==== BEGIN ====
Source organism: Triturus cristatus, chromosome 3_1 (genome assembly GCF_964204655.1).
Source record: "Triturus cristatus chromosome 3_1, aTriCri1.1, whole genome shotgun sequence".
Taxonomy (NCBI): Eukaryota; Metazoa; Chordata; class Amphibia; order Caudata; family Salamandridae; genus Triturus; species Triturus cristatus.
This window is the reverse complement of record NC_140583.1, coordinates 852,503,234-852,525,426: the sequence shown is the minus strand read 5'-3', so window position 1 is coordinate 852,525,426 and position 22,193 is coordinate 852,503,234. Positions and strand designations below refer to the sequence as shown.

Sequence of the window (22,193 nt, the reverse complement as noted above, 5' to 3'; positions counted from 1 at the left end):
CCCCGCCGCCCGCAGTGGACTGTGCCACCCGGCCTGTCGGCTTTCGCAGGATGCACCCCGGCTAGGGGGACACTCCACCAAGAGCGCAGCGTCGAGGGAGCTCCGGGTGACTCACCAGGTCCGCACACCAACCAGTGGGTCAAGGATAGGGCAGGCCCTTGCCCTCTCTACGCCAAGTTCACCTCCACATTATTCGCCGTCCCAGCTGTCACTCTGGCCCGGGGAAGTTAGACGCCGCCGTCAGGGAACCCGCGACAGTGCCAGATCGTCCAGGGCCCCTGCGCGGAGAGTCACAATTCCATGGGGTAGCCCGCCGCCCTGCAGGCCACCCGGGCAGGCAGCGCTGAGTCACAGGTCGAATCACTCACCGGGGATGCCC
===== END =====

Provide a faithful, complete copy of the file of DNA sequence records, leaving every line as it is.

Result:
Source organism: Triturus cristatus, chromosome 3_1 (genome assembly GCF_964204655.1).
Source record: "Triturus cristatus chromosome 3_1, aTriCri1.1, whole genome shotgun sequence".
Taxonomy (NCBI): Eukaryota; Metazoa; Chordata; class Amphibia; order Caudata; family Salamandridae; genus Triturus; species Triturus cristatus.
This window is the reverse complement of record NC_140583.1, coordinates 852,503,234-852,525,426: the sequence shown is the minus strand read 5'-3', so window position 1 is coordinate 852,525,426 and position 22,193 is coordinate 852,503,234. Positions and strand designations below refer to the sequence as shown.

Sequence of the window (22,193 nt, the reverse complement as noted above, 5' to 3'; positions counted from 1 at the left end):
CCCCGCCGCCCGCAGTGGACTGTGCCACCCGGCCTGTCGGCTTTCGCAGGATGCACCCCGGCTAGGGGGACACTCCACCAAGAGCGCAGCGTCGAGGGAGCTCCGGGTGACTCACCAGGTCCGCACACCAACCAGTGGGTCAAGGATAGGGCAGGCCCTTGCCCTCTCTACGCCAAGTTCACCTCCACATTATTCGCCGTCCCAGCTGTCACTCTGGCCCGGGGAAGTTAGACGCCGCCGTCAGGGAACCCGCGACAGTGCCAGATCGTCCAGGGCCCCTGCGCGGAGAGTCACAATTCCATGGGGTAGCCCGCCGCCCTGCAGGCCACCCGGGCAGGCAGCGCTGAGTCACAGGTCGAATCACTCACCGGGGATGCCC